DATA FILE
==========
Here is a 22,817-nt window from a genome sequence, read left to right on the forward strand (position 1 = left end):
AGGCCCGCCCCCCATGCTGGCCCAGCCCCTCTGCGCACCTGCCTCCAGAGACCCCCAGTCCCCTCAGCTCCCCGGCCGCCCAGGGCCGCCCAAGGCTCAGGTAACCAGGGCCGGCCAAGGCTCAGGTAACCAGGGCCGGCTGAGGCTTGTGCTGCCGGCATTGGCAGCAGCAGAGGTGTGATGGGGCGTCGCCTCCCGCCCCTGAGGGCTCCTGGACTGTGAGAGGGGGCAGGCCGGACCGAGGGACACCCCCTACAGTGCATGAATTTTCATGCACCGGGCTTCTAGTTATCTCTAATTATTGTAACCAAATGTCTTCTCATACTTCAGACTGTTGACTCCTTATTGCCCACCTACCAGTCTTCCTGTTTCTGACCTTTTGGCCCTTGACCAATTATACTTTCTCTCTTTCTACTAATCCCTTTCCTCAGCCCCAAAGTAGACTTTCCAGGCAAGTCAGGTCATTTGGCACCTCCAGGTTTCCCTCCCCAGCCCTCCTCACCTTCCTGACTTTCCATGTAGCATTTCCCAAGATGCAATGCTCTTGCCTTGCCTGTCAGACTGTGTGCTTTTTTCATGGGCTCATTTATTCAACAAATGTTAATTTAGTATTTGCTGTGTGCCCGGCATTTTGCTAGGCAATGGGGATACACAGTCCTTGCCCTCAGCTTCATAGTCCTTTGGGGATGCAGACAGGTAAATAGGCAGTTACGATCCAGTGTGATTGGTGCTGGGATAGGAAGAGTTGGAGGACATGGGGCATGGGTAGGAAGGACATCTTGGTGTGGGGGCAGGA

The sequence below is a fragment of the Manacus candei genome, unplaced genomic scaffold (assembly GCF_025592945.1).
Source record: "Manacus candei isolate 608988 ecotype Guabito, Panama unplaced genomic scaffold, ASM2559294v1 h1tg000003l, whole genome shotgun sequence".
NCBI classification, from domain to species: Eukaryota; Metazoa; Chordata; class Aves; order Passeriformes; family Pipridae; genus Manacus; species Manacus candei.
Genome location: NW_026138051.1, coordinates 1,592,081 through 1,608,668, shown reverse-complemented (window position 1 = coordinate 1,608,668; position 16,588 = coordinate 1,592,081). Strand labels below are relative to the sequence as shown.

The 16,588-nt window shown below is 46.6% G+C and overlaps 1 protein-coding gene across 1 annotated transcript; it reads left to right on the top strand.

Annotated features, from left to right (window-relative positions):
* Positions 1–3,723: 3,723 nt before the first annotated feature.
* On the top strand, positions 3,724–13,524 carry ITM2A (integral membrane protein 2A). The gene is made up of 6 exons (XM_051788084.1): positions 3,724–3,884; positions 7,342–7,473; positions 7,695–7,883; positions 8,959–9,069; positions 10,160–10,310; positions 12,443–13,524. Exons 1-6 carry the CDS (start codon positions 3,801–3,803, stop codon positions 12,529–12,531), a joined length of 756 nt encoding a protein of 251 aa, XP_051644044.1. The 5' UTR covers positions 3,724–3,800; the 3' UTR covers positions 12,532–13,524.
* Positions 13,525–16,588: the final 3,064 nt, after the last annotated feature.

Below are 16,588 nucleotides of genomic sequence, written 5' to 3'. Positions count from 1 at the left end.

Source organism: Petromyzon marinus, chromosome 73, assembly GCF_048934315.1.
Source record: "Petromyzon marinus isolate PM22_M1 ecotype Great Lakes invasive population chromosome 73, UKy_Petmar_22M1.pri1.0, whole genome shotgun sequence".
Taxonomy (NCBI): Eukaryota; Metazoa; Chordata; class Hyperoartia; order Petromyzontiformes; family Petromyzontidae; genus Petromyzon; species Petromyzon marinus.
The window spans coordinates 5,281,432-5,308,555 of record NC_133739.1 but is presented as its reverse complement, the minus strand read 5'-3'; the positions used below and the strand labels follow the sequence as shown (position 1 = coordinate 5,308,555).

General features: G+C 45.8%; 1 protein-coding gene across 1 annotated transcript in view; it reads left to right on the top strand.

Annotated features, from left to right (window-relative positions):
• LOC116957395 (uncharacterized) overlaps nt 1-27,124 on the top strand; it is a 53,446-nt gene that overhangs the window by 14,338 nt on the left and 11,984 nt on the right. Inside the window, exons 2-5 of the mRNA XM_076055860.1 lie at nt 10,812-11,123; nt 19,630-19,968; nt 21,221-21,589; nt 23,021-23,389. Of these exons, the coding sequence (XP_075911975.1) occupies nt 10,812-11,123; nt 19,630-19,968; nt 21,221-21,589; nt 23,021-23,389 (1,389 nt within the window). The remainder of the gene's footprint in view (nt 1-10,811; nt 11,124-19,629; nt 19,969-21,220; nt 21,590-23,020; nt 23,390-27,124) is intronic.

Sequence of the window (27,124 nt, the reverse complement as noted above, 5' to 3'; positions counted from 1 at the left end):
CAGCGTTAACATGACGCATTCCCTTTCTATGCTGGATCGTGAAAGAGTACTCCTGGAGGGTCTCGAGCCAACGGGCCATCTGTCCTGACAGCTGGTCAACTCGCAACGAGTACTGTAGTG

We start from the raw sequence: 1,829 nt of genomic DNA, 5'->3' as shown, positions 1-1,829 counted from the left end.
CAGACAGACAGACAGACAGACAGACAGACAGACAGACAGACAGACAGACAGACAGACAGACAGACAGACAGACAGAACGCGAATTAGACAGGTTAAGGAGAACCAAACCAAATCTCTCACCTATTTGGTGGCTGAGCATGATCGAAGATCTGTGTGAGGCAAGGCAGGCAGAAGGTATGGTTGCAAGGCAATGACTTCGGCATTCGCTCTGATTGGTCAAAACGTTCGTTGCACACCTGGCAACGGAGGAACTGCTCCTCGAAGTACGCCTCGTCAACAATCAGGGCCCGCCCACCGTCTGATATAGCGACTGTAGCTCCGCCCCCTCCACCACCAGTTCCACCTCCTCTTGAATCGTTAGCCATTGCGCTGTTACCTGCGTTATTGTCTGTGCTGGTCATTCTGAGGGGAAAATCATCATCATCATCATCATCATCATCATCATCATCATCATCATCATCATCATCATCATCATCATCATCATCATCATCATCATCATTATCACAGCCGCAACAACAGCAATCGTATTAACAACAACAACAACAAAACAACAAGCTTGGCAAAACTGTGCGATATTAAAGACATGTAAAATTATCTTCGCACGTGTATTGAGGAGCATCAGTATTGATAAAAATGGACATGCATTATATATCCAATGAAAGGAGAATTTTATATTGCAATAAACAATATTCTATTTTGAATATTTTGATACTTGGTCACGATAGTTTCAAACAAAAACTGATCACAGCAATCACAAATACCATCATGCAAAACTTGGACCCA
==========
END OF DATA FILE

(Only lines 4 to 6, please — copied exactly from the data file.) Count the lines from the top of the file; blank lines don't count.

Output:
Source record: "Manacus candei isolate 608988 ecotype Guabito, Panama unplaced genomic scaffold, ASM2559294v1 h1tg000003l, whole genome shotgun sequence".
NCBI classification, from domain to species: Eukaryota; Metazoa; Chordata; class Aves; order Passeriformes; family Pipridae; genus Manacus; species Manacus candei.
Genome location: NW_026138051.1, coordinates 1,592,081 through 1,608,668, shown reverse-complemented (window position 1 = coordinate 1,608,668; position 16,588 = coordinate 1,592,081). Strand labels below are relative to the sequence as shown.